Check out this book review and discussion guide created by The Union of Reform Judaism for The Purim Superhero.
Nate has a Purim dilemma. He loves aliens and really wants to wear an alien costume for Purim, but his friends are all dressing as superheroes and he wants to fit in. What will he do? With the help of his two dads he makes a surprising decision.
Published by Kar-Ben Publishing, an award-winning publisher of Jewish children’s books, the manuscript is the winner of Keshet’s national book-writing contest. We’re so proud to have played such a key role in the publication of this book. Watch the book trailer»
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Nate loves everything about aliens. He loves to draw aliens, he loves to read about aliens, and loves to think about aliens. So when it comes time to choose a costume for Purim, Nate naturally knew what he was going to be; that is until his friends at Hebrew school told him that all the boys would be dressing up as superheroes.
Worried about being different from his classmates, Nate seeks advice from his two dads, who suggest that being different can sometimes be a good thing. The reader might expect Nate’s dads to use their own family as an example. Instead, they point Nate to the lesson of Purim which celebrates Queen Esther, a girl whose courage to be true to herself ends up saving her people.
Young readers may be surprised what Nate learns from this lesson and what costume he finally chooses.
For ages 4-9, Grades: Pre K-3, 32 pages
Elisabeth Kushner, author
I’m very excited that this is a picture book about a kid with same-sex parents where his family structure is not the problem, but is still an important part of the story. I think that kids like my daughter and her friends, and like many of the kids I knew at the Jewish Day School, who’ve been lucky enough to grow up in inclusive and accepting communities, will recognize children like themselves and their friends in this story. And I hope that kids with any kind of family and any religious background who feel weird and self-conscious because they like different things than their friends or classmates — and I think that’s all kids, at some point — will find inspiration and sustenance in Nate’s story.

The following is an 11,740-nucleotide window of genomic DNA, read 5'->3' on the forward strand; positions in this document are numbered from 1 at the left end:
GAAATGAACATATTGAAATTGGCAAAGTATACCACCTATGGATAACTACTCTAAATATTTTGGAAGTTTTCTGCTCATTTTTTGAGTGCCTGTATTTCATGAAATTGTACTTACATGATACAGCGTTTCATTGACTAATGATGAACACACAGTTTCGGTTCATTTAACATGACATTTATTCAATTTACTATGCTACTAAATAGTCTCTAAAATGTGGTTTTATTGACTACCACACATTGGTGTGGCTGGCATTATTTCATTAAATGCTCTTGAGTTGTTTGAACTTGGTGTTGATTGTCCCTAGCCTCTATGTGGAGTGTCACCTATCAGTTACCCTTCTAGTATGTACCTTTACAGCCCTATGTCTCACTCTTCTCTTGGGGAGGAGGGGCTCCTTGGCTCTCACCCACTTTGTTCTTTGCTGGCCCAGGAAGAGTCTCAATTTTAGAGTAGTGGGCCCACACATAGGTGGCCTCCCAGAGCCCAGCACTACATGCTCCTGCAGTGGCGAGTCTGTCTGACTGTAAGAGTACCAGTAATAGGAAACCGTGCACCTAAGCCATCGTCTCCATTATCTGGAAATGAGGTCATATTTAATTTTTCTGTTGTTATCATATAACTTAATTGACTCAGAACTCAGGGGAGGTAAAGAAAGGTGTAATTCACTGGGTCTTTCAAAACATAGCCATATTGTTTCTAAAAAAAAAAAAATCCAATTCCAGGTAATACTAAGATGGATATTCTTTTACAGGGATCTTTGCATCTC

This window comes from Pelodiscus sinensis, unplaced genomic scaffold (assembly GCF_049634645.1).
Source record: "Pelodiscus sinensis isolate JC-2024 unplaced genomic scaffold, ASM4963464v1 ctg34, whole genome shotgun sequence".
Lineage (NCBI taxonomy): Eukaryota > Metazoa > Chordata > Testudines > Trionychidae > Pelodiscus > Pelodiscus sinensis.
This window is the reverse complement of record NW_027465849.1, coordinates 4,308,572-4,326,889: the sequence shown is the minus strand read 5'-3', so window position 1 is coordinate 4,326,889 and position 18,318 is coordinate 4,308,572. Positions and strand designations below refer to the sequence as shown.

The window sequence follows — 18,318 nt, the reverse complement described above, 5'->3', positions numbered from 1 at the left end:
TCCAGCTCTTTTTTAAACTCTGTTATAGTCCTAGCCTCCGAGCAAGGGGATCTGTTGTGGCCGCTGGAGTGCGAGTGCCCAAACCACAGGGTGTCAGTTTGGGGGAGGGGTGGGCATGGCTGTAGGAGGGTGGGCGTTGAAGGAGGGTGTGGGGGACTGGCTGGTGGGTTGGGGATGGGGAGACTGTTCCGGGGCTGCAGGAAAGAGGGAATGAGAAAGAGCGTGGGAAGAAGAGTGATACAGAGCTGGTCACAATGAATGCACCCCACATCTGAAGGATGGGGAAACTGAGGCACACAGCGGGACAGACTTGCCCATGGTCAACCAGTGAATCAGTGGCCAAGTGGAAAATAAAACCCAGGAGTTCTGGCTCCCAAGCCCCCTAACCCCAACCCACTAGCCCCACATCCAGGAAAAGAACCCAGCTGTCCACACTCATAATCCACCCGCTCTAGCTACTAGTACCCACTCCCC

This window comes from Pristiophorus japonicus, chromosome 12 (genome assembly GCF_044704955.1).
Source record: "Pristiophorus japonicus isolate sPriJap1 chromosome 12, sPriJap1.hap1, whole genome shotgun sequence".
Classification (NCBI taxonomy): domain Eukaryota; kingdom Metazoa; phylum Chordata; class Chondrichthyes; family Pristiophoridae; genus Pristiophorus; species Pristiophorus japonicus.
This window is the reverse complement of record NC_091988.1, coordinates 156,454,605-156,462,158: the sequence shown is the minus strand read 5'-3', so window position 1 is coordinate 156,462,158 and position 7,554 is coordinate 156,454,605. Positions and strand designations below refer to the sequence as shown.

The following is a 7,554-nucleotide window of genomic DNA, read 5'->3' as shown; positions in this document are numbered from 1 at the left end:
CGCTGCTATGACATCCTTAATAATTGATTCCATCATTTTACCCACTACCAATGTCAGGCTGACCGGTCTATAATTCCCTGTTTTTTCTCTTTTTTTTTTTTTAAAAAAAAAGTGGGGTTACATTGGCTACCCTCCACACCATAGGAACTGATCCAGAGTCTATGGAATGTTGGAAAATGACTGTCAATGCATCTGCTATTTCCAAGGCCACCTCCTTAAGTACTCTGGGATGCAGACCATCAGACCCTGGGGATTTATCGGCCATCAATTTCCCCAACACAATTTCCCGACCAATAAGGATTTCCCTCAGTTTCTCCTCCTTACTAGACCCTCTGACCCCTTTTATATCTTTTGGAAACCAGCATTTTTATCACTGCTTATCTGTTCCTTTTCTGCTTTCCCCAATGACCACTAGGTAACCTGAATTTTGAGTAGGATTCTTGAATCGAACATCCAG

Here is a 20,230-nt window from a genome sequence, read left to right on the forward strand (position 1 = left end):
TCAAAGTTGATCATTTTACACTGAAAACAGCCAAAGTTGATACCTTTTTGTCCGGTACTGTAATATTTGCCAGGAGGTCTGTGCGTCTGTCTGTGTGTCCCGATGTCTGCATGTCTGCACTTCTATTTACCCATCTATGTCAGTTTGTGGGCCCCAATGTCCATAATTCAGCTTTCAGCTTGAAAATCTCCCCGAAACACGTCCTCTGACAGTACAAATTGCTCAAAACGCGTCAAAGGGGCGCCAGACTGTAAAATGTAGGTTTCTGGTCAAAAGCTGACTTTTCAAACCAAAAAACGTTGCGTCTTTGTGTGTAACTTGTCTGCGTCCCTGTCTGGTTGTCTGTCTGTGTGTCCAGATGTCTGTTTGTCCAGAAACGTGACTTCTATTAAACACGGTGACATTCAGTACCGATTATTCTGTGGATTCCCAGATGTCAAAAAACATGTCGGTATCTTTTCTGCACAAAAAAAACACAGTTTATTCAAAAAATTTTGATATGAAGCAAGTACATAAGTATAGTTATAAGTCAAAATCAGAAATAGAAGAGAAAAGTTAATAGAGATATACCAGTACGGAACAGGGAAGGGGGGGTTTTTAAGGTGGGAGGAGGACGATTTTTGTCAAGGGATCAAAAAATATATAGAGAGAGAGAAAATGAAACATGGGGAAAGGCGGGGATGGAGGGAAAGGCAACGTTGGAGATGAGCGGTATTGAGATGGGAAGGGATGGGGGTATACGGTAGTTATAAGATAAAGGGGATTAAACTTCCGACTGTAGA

Elisabeth Kushner lives in Vancouver, Canada, with her family and a jumble of books and musical instruments. She spent nine years as the librarian at the Jewish Day School of Metropolitan Seattle, so she knows a thing or two about children’s books. If she were a superhero, she’d be Orange Ukulele Girl. Her favorite kind of hamentaschen is poppyseed. This is her first children’s book.
Mike Byrne grew up near Liverpool in the United Kingdom, moving to London to work as an illustrator by day and a crayon-wielding crime fighter by night. He lives in the English countryside with his wife and two cats, where he spends his days doodling and creating children’s books.